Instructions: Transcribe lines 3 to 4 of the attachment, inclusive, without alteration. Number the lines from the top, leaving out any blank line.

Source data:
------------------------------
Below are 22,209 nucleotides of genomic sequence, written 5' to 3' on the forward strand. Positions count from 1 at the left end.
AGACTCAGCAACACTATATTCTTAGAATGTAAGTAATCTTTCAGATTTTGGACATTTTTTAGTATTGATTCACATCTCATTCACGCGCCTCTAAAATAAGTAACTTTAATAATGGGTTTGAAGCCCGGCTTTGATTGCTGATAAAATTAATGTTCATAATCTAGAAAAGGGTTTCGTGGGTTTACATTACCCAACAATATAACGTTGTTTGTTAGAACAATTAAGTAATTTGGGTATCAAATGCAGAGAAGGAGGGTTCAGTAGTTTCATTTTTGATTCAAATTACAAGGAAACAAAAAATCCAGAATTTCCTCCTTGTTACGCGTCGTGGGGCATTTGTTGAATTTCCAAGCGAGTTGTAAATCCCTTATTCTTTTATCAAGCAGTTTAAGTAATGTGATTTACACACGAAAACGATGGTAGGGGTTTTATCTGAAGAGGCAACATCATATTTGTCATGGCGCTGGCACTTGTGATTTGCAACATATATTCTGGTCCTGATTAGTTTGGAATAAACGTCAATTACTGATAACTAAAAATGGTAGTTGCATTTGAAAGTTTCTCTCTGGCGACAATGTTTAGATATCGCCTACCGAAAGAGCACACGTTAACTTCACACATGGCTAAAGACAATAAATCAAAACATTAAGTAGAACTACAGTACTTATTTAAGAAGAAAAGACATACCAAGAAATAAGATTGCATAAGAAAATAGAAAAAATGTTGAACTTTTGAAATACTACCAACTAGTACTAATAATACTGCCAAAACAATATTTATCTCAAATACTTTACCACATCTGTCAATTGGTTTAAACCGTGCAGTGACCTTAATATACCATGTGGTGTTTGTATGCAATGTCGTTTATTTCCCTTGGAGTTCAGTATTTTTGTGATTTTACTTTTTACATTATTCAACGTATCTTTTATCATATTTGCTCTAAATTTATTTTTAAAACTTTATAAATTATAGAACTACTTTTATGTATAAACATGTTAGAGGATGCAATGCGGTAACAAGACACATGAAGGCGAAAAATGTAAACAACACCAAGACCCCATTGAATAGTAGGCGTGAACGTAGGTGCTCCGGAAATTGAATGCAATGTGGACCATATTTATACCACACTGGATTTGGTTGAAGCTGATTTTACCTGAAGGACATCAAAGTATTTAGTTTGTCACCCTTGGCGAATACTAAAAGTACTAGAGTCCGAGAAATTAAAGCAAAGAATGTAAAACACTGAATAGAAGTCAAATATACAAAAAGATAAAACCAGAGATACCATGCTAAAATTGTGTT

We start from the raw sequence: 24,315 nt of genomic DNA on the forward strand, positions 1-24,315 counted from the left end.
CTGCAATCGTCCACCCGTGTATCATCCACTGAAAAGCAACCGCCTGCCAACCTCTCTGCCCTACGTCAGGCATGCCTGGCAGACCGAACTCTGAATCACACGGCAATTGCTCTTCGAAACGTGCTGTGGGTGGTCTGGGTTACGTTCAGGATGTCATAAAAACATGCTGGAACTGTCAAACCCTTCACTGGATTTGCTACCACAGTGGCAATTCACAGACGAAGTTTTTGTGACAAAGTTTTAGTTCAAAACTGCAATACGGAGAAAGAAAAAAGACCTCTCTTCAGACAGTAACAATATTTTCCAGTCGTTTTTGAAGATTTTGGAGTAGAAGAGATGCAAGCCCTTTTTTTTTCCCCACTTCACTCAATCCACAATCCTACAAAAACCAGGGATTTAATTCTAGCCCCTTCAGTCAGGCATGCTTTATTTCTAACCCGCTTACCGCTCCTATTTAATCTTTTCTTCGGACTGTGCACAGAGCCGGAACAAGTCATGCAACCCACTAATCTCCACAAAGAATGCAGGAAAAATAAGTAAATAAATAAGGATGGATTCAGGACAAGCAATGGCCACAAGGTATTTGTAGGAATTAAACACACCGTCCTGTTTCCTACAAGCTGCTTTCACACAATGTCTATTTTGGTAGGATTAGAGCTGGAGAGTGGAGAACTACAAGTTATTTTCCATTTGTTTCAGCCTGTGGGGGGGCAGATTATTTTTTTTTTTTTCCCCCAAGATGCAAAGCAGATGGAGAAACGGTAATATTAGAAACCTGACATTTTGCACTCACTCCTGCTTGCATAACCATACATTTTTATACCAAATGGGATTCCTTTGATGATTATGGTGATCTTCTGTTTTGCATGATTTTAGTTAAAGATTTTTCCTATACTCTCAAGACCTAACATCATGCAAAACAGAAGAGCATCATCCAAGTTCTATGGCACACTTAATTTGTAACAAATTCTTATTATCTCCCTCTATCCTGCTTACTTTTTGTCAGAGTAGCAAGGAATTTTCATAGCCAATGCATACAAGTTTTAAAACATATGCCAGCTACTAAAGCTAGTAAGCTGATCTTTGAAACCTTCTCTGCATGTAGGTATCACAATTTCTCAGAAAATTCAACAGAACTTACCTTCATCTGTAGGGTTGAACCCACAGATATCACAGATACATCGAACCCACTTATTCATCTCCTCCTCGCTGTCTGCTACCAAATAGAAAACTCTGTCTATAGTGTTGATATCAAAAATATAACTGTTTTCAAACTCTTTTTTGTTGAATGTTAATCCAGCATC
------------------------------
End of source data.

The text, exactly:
We start from the raw sequence: 24,315 nt of genomic DNA on the forward strand, positions 1-24,315 counted from the left end.
CTGCAATCGTCCACCCGTGTATCATCCACTGAAAAGCAACCGCCTGCCAACCTCTCTGCCCTACGTCAGGCATGCCTGGCAGACCGAACTCTGAATCACACGGCAATTGCTCTTCGAAACGTGCTGTGGGTGGTCTGGGTTACGTTCAGGATGTCATAAAAACATGCTGGAACTGTCAAACCCTTCACTGGATTTGCTACCACAGTGGCAATTCACAGACGAAGTTTTTGTGACAAAGTTTTAGTTCAAAACTGCAATACGGAGAAAGAAAAAAGACCTCTCTTCAGACAGTAACAATATTTTCCAGTCGTTTTTGAAGATTTTGGAGTAGAAGAGATGCAAGCCCTTTTTTTTTCCCCACTTCACTCAATCCACAATCCTACAAAAACCAGGGATTTAATTCTAGCCCCTTCAGTCAGGCATGCTTTATTTCTAACCCGCTTACCGCTCCTATTTAATCTTTTCTTCGGACTGTGCACAGAGCCGGAACAAGTCATGCAACCCACTAATCTCCACAAAGAATGCAGGAAAAATAAGTAAATAAATAAGGATGGATTCAGGACAAGCAATGGCCACAAGGTATTTGTAGGAATTAAACACACCGTCCTGTTTCCTACAAGCTGCTTTCACACAATGTCTATTTTGGTAGGATTAGAGCTGGAGAGTGGAGAACTACAAGTTATTTTCCATTTGTTTCAGCCTGTGGGGGGGCAGATTATTTTTTTTTTTTTCCCCCAAGATGCAAAGCAGATGGAGAAACGGTAATATTAGAAACCTGACATTTTGCACTCACTCCTGCTTGCATAACCATACATTTTTATACCAAATGGGATTCCTTTGATGATTATGGTGATCTTCTGTTTTGCATGATTTTAGTTAAAGATTTTTCCTATACTCTCAAGACCTAACATCATGCAAAACAGAAGAGCATCATCCAAGTTCTATGGCACACTTAATTTGTAACAAATTCTTATTATCTCCCTCTATCCTGCTTACTTTTTGTCAGAGTAGCAAGGAATTTTCATAGCCAATGCATACAAGTTTTAAAACATATGCCAGCTACTAAAGCTAGTAAGCTGATCTTTGAAACCTTCTCTGCATGTAGGTATCACAATTTCTCAGAAAATTCAACAGAACTTACCTTCATCTGTAGGGTTGAACCCACAGATATCACAGATACATCGAACCCACTTATTCATCTCCTCCTCGCTGTCTGCTACCAAATAGAAAACTCTGTCTATAGTGTTGATATCAAAAATATAACTGTTTTCAAACTCTTTTTTGTTGAATGTTAATCCAGCATC